Let me start by saying that if someone falls, my first instinct usually is to laugh. However, my second instinct is to see if they are okay. But for some reason I think it should be the other way around.
One time in college, I witnessed what was probably the most hysterical thing I had seen up to that point in my life (and it still remains in my top 3). A girl was riding her bike down the street when a group of people that I am assuming were her friends rode by in their car and called her name. She turned to look at them and wave. At that very moment, she got clotheslined by one of those thick wires that are attached to telephone poles and secured into the ground. She completely flipped off of her bike. Her friends stopped the car immediately and jumped out to check on her. Thank god they did because I would have been useless. I had to continue down the street as quickly as possible so they were not able to see the tears streaming down my face caused by uncontrolled laughter.
So, it was a not much of a surprise today that I could not control my laughter once again at my daughter, Maddy's, swim lesson. She is almost 3 and completely fearless in the pool. However, when we go to her lessons, she has trouble taking orders from her instructor. She loves to swim but it has to be on her own terms. Well, she was screaming at the top of her lungs during the first half of the lesson (after her instructor allowed her to remove her goggles, she was much better...most likely because she felt she was in control of at least something). But for the first 5 to 10 minutes, she was causing quite a scene and trying to get out at every opportunity. I should have felt bad for her or at least had a pang of guilt due to my motherly instincts. I did not.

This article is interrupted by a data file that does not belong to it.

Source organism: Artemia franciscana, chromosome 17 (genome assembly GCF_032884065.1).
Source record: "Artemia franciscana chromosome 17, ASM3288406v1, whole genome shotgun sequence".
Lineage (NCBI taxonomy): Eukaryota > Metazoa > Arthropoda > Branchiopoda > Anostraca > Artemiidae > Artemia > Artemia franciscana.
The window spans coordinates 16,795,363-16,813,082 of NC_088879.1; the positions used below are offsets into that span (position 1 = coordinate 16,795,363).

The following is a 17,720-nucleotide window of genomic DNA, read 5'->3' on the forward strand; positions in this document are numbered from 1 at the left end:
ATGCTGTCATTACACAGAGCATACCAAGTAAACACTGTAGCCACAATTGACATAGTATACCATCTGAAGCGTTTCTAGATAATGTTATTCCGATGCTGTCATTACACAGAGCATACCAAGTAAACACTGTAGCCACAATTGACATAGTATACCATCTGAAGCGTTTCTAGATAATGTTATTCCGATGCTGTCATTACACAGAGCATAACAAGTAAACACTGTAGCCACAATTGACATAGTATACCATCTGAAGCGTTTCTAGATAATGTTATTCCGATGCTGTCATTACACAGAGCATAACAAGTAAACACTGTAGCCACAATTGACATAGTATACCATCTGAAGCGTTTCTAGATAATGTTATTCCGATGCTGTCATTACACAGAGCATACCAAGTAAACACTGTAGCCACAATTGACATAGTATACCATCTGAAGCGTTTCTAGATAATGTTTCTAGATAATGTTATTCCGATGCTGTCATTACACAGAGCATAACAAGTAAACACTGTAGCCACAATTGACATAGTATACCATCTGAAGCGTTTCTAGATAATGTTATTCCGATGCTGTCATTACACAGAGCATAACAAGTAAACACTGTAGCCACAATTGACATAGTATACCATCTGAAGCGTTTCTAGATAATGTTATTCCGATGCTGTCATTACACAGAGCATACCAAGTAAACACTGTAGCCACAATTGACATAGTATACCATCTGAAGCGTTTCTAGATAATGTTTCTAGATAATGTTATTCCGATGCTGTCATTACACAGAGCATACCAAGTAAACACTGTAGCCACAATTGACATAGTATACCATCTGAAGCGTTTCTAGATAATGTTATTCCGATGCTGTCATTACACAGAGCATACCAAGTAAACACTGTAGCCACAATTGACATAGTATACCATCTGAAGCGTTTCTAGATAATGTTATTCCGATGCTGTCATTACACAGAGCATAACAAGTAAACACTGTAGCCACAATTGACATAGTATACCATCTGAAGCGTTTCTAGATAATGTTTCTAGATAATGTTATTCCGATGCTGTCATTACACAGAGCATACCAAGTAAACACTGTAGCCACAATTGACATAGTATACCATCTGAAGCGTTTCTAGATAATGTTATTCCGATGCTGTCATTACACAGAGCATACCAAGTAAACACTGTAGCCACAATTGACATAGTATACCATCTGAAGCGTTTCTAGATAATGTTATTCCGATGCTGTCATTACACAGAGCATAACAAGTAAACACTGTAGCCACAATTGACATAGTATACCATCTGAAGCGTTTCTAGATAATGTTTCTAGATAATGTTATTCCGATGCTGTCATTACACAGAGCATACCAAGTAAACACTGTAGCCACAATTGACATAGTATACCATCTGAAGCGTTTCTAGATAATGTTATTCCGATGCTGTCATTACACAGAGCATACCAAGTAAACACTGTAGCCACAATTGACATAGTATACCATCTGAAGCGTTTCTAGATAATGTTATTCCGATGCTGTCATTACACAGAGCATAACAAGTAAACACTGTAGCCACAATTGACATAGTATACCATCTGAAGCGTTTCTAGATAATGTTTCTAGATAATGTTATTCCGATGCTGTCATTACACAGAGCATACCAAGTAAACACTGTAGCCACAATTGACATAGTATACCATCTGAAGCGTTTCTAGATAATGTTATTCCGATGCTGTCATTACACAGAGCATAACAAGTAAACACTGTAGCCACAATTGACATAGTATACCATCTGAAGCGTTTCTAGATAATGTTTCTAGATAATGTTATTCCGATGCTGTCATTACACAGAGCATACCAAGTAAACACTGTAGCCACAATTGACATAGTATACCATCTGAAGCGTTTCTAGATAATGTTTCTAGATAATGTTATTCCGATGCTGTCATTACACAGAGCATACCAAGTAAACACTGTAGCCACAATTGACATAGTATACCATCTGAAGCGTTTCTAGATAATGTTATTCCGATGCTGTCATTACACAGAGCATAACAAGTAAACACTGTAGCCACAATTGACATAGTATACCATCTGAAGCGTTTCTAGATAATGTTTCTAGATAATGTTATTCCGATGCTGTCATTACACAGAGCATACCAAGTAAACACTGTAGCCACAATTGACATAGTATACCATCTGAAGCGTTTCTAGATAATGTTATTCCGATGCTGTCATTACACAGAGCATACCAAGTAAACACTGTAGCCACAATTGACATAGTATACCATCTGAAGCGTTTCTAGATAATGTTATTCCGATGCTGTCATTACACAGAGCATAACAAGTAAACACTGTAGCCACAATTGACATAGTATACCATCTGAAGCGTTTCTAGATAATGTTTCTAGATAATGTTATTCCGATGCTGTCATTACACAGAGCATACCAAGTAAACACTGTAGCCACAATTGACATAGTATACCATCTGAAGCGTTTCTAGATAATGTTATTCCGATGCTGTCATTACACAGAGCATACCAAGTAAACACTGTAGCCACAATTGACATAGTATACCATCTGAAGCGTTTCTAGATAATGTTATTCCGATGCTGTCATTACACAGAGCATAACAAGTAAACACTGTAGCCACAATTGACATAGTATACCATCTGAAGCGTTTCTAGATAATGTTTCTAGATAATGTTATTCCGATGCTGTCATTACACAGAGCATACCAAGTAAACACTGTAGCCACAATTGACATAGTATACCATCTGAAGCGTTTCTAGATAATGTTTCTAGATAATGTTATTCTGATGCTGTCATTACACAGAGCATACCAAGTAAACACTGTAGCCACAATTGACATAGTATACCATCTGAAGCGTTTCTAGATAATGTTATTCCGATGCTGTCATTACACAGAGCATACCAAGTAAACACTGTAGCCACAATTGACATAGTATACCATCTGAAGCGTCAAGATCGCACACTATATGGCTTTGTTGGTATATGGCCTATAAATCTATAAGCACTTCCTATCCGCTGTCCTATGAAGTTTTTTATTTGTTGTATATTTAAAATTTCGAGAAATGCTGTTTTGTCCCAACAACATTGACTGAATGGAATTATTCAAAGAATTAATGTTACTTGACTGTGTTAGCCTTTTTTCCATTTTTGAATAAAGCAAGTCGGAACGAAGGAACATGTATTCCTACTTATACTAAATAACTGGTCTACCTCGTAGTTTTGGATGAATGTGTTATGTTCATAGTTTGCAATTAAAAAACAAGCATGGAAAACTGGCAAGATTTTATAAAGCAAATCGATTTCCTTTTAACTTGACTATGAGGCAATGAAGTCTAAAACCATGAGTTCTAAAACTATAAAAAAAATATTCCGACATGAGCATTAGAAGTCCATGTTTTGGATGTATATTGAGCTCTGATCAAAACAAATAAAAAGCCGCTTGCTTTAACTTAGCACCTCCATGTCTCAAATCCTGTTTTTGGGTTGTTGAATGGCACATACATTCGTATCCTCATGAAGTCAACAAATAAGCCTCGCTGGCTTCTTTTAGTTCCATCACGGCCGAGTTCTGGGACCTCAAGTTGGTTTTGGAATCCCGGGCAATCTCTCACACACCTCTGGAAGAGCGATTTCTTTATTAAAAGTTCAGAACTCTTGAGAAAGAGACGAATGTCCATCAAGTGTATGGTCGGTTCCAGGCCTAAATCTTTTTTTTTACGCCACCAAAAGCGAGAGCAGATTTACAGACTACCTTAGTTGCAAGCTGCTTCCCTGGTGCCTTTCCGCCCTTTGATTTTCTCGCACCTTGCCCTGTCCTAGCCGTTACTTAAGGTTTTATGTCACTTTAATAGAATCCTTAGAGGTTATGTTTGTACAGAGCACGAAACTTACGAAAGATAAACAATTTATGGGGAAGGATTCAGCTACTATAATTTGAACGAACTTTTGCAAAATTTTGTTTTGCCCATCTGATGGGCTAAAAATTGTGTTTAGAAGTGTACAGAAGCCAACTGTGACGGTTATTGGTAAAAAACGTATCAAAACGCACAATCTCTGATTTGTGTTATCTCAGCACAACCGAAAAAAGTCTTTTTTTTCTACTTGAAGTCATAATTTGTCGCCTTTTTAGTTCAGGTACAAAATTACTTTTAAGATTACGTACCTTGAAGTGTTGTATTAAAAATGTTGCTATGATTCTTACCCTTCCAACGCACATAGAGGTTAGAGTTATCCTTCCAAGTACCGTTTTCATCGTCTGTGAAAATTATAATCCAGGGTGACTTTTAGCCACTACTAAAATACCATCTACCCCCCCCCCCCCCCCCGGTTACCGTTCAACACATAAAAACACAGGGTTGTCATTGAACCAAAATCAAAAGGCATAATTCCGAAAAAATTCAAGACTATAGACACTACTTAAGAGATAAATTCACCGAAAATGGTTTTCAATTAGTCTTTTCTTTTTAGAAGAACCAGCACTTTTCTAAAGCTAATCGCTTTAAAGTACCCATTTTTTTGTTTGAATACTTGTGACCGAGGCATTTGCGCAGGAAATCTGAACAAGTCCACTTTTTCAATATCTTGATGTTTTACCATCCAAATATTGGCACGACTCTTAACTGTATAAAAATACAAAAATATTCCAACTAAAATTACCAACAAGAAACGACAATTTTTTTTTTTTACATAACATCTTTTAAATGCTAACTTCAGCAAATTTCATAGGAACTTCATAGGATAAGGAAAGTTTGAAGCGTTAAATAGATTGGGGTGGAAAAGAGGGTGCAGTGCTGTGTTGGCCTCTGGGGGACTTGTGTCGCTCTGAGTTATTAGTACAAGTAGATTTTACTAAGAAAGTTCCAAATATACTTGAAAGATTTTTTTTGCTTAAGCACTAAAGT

What my daugher didn't realize was that she was floating on her back the length of the pool completely unassisted. It was the sight of her little body floating on her back, with her arms neatly folded on her stomach, and her face as angry as could be while screaming that had me in hysterics.
On several occasions, I looked around at the parents of other screaming children and they all looked concerned. I was the only one laughing. I even apologized to the instructor and said, "I am so sorry I am laughing like this but she looks so funny floating along and having a tantrum." Thank god she saw the humor in it too because every time Maddy would scream again, the instructor would look at me and laugh. At the end, she told me that despite all that commotion, she did really well and was basically swimming by herself.
Part of me thinks that I should be ashamed of myself for laughing at my poor daughter's expense...but I think laughing it off makes the kids relax. Or at least that is what I tell myself to feel better about my behavior.